You look around yourself at work. Every new hire is well under the age of 30 and the number of co-workers in their 50s and 60s seems to be rapidly vanishing. As you get into your 60s, you can’t help but wonder, “Am I next?”
Or you’re in real estate, or a consultant, a professional, or other solo flyer and you realize that your clients are getting younger and younger. How much longer will they consider your services valuable?
The short answer? As long as you do!
No, really, I kid you not. Studies have shown that there’s a major difference in attitude with older workers. There are those who are happy in their jobs and careers, still “moving and grooving” and those who are unhappy and basically just surviving.
Some time ago, I had the pleasure of working with a then 68-year-old oral surgeon in my capacity as a trial consultant. She is still greatly sought after by patients, despite her white hair, wrinkles, and impressive trifocals. Contrast this with the 59-year-old vascular surgeon I worked with whose practice is rapidly diminishing. He is looking for a way to retire as soon as possible.
He’s fed up with having to keep up with the advances in his field (which he resists at all costs). He is impatient with the increasing unwillingness of patients to rely solely on his recommended modes of treatment. He says, “I’m getting too old for this.”
His comment is telling. The vascular surgeon wants to do things the way he always has done them. He is failing to recognize or accept that change is inevitable. The oral surgeon, on the other hand, enjoys keeping up with the new technologies and procedures in her field. She attends seminars, reads the latest research, chats with colleagues of all ages to learn how they are doing things.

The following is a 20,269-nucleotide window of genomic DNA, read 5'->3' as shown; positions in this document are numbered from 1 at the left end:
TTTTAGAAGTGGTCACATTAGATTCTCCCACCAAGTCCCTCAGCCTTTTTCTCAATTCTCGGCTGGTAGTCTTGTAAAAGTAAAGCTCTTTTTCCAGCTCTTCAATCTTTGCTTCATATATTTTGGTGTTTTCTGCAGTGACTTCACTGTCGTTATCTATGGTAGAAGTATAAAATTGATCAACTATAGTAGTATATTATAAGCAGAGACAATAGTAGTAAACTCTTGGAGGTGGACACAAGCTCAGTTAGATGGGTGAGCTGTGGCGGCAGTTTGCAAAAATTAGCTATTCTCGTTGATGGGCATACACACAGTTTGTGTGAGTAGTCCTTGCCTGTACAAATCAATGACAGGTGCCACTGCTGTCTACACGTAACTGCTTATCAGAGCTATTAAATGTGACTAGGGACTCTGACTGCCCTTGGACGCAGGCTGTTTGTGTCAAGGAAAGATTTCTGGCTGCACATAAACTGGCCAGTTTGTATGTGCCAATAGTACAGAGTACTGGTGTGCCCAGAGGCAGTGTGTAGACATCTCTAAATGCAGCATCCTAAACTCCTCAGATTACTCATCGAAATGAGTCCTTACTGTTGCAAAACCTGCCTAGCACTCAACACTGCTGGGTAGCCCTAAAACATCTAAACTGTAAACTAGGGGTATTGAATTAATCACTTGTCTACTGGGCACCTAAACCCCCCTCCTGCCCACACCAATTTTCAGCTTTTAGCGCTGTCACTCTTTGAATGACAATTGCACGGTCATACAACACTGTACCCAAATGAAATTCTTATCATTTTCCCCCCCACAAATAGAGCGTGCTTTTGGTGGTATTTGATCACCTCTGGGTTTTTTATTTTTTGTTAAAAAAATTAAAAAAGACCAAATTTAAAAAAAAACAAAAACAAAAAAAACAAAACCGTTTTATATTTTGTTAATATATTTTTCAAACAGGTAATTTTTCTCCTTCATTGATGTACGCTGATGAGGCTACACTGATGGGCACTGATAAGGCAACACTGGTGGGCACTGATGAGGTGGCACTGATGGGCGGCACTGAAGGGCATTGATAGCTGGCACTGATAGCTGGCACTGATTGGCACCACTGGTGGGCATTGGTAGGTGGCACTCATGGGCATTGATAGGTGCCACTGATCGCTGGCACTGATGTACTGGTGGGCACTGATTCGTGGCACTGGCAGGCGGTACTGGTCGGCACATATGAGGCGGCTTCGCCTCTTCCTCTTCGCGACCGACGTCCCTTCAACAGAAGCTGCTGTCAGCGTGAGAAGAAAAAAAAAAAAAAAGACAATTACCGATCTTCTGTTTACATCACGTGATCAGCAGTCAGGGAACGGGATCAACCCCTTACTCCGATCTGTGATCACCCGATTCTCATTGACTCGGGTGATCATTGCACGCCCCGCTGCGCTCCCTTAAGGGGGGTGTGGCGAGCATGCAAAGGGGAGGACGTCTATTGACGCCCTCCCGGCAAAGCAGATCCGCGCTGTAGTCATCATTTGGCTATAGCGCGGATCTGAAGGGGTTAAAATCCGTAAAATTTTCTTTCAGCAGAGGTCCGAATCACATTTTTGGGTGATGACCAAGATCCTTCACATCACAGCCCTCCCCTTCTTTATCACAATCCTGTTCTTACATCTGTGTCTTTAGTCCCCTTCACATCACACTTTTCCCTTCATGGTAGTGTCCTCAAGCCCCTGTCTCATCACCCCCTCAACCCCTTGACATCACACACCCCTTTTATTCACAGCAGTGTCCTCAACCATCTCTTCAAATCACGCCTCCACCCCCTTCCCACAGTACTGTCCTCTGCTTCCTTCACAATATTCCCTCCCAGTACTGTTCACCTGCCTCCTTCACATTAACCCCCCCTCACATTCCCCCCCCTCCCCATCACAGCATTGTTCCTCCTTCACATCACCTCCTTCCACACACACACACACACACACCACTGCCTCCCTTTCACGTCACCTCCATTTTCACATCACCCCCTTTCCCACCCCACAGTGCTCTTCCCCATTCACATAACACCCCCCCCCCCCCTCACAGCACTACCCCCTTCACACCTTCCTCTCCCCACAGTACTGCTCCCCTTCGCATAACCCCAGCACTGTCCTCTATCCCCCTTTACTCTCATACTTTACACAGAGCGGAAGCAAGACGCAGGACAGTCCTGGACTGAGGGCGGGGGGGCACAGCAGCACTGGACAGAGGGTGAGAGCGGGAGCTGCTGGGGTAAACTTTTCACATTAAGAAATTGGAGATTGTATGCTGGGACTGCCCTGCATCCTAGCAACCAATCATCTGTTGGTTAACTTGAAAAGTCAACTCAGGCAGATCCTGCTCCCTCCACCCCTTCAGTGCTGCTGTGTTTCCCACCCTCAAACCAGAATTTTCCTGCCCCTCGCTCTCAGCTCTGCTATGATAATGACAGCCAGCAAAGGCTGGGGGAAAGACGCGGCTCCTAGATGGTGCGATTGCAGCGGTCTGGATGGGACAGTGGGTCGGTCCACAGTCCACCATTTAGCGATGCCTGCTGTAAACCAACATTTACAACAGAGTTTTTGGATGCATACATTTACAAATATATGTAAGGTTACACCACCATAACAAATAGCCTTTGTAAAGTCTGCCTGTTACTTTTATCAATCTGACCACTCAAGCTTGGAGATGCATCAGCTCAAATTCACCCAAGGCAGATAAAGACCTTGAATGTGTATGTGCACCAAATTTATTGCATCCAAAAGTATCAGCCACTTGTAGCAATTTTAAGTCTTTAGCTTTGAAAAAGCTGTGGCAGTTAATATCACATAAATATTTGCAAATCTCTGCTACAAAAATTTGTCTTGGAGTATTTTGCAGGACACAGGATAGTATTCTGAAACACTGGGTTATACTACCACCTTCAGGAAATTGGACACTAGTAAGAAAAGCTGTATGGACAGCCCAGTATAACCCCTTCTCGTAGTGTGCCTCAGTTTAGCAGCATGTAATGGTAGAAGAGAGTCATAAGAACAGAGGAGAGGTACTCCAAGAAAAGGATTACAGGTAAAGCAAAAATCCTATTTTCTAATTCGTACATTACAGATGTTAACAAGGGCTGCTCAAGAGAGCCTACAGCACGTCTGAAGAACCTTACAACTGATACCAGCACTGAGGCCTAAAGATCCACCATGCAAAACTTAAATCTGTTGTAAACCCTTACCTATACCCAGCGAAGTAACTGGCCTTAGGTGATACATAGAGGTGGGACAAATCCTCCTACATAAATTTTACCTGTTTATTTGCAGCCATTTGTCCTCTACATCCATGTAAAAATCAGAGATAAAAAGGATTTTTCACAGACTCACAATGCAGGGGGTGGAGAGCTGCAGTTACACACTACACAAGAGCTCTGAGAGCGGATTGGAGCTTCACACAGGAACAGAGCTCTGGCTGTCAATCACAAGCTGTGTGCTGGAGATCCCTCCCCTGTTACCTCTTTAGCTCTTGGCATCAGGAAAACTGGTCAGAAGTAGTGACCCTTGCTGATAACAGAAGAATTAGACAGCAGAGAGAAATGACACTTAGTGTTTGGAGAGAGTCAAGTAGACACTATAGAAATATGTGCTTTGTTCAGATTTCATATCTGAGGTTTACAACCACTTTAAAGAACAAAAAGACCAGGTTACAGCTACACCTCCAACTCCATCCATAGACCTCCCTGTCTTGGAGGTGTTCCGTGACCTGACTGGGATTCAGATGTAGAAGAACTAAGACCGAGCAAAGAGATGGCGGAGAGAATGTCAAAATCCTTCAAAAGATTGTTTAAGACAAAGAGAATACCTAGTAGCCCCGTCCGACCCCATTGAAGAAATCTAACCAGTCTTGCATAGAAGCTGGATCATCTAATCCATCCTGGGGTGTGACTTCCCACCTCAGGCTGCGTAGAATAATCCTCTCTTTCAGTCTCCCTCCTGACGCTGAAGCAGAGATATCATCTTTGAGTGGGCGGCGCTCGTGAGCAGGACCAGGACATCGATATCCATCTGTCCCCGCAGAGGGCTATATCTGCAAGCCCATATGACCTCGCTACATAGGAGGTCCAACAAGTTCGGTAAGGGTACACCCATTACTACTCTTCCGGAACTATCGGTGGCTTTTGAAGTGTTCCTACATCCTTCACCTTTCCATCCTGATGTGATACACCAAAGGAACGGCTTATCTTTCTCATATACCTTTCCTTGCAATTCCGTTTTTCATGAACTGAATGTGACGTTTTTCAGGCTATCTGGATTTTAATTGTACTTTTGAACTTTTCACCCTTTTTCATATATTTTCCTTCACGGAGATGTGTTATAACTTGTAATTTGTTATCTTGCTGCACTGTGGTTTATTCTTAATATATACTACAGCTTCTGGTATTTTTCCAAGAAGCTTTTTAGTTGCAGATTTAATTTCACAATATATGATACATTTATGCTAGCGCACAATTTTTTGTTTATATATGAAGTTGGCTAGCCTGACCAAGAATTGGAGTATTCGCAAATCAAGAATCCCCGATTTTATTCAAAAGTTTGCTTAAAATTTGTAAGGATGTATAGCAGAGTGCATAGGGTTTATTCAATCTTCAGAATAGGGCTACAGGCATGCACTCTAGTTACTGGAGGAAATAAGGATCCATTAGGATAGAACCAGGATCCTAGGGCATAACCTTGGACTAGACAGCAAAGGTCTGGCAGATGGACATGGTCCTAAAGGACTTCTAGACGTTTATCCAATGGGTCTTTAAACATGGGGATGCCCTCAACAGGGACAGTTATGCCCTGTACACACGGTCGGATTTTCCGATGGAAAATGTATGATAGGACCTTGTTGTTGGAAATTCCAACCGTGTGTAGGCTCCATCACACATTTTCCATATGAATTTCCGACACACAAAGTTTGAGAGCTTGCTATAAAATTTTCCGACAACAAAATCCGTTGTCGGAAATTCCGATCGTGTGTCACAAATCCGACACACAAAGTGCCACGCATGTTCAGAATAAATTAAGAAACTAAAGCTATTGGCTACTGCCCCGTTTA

She accepts patients’ googling everything under the sun or trying alternative therapies. She gives their investigative attempts serious consideration. In a word, she moves with the times, not against them.
It is not our years that age us, it is our unwillingness to engage in the present or the future. It is our stubborn attachment to the past that relegates us to the useless and unwanted.
Not only that, but it makes us feel bad. Those who resist learning or updating their skills, and choose to avoid involvement in workplace changes or initiatives end up feeling overwhelmed by the demands of their work. They feel negatively perceived because of their age.
This is not to say that we need to embrace everything new and drop all that we have developed or learned before. But rather, that the great advantage of our years is that we DO have the experience of all that came before. When we then integrate what is new into our existing body of knowledge, we come out stronger and wiser.
That is the great gift we have to give our customers, clients, employers, and co-workers. All that we have learned, combined judiciously with all that we are learning and have yet to learn.
Instead of looking at developing new skills or ways of doing things as a hardship, think of new learning as a chance to be young again.
Isn’t that what youth is all about? From infancy to adulthood, life is primarily about learning, about discovering all manner of things about ourselves, the world we live in, and those we interact with.
Why stop because you’ve hit 60 or 70? On the contrary, life is more exciting and enlivening the more we actively and wholeheartedly engage in it.
Go for it! Welcome that new whatever, and have fun with it! You are better, wiser and more capable than ever before – as long as you let yourself be so.
Do you see learning new things as a way developing new skills or as a hardship? Do you think of new learning as a chance to feel young again?
Tags Getting Older